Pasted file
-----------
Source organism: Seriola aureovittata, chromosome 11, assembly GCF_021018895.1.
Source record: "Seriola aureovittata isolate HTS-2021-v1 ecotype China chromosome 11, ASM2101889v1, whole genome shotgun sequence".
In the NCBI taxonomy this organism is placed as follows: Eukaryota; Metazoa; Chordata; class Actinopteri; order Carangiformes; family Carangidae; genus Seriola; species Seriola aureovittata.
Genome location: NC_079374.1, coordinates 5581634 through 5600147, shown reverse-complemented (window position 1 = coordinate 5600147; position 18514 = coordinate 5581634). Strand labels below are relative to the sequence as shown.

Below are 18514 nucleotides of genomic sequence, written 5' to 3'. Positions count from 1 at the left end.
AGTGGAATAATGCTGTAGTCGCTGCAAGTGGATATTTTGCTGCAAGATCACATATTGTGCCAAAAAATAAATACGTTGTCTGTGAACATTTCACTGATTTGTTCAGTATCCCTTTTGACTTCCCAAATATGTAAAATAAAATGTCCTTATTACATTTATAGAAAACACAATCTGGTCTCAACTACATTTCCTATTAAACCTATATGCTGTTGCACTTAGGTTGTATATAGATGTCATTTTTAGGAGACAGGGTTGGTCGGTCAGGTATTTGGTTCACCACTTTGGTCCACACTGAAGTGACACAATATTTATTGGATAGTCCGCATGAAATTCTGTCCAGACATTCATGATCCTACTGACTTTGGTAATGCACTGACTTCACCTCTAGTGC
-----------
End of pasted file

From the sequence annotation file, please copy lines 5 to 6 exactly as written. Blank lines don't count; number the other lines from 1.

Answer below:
Below are 18514 nucleotides of genomic sequence, written 5' to 3'. Positions count from 1 at the left end.
AGTGGAATAATGCTGTAGTCGCTGCAAGTGGATATTTTGCTGCAAGATCACATATTGTGCCAAAAAATAAATACGTTGTCTGTGAACATTTCACTGATTTGTTCAGTATCCCTTTTGACTTCCCAAATATGTAAAATAAAATGTCCTTATTACATTTATAGAAAACACAATCTGGTCTCAACTACATTTCCTATTAAACCTATATGCTGTTGCACTTAGGTTGTATATAGATGTCATTTTTAGGAGACAGGGTTGGTCGGTCAGGTATTTGGTTCACCACTTTGGTCCACACTGAAGTGACACAATATTTATTGGATAGTCCGCATGAAATTCTGTCCAGACATTCATGATCCTACTGACTTTGGTAATGCACTGACTTCACCTCTAGTGC